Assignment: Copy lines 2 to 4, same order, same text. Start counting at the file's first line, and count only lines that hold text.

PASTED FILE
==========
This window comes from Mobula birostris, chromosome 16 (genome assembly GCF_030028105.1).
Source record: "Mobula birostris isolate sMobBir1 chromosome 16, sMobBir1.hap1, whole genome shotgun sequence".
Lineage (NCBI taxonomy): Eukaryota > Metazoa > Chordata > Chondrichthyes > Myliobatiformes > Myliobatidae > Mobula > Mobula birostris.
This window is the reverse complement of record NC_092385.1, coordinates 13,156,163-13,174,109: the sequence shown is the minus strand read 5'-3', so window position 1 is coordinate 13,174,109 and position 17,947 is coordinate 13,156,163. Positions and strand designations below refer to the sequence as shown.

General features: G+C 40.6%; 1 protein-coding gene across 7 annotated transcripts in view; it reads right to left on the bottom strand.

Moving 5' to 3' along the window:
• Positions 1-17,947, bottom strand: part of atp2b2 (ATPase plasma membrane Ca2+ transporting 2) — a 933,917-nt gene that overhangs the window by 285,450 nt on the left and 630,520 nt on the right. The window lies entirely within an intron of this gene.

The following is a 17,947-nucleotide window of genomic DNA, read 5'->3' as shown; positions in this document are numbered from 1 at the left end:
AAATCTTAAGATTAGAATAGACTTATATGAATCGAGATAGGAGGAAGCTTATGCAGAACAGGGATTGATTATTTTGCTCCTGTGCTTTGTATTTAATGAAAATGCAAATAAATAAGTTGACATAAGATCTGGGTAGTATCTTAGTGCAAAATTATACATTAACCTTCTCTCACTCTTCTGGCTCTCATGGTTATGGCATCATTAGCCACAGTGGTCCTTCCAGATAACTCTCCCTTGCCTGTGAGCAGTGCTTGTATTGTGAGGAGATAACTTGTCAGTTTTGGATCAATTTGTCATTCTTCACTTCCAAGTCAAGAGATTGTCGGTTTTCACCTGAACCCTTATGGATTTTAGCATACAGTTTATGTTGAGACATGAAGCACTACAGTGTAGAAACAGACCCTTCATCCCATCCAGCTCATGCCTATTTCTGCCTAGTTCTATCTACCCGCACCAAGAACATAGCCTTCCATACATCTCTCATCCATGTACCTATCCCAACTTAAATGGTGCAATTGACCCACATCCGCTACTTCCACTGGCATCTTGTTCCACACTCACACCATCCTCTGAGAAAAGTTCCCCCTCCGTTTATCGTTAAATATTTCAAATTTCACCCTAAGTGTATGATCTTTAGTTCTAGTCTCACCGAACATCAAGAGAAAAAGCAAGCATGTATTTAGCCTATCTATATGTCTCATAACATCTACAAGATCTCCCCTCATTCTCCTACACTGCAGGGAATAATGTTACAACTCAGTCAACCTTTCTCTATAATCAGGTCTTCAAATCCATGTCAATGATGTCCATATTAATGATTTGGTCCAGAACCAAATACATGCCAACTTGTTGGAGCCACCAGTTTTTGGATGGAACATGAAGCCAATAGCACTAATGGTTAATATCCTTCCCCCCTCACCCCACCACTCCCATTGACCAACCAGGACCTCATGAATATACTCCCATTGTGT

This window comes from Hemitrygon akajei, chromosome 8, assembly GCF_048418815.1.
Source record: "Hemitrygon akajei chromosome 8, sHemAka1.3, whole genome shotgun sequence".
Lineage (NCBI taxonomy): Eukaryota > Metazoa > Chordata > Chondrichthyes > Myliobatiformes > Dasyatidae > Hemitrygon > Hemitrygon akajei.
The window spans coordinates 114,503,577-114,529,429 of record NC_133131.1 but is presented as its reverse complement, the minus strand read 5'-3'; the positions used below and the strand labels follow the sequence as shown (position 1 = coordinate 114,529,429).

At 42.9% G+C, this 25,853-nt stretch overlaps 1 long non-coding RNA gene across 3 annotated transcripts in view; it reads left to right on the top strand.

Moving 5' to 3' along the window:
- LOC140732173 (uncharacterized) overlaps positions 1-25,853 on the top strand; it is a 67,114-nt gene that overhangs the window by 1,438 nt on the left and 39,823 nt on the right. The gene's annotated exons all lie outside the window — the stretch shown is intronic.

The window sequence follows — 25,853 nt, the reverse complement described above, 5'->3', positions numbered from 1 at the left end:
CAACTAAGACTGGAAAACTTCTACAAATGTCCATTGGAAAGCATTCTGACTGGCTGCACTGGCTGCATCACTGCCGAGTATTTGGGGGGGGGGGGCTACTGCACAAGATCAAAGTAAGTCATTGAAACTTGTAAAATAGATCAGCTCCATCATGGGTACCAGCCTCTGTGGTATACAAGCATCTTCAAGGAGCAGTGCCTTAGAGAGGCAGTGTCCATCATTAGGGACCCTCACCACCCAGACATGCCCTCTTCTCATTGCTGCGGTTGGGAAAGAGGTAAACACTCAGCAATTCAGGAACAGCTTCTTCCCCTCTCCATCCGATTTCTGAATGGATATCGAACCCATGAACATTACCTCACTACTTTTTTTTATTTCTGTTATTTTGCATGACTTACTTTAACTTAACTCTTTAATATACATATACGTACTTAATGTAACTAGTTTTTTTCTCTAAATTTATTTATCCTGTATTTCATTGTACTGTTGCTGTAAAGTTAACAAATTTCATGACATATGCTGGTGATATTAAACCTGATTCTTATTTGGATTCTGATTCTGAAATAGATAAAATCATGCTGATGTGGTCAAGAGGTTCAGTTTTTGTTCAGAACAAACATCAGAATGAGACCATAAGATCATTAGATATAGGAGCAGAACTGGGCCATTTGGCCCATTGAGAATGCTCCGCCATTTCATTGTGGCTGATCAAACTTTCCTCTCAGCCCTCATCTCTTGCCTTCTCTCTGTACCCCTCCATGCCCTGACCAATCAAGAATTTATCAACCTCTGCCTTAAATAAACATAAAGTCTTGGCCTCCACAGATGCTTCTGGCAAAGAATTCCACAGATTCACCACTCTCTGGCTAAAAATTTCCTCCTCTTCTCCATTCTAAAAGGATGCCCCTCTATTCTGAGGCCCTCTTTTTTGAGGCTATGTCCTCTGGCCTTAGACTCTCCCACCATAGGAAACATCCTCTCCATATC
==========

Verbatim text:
Source record: "Mobula birostris isolate sMobBir1 chromosome 16, sMobBir1.hap1, whole genome shotgun sequence".
Lineage (NCBI taxonomy): Eukaryota > Metazoa > Chordata > Chondrichthyes > Myliobatiformes > Myliobatidae > Mobula > Mobula birostris.
This window is the reverse complement of record NC_092385.1, coordinates 13,156,163-13,174,109: the sequence shown is the minus strand read 5'-3', so window position 1 is coordinate 13,174,109 and position 17,947 is coordinate 13,156,163. Positions and strand designations below refer to the sequence as shown.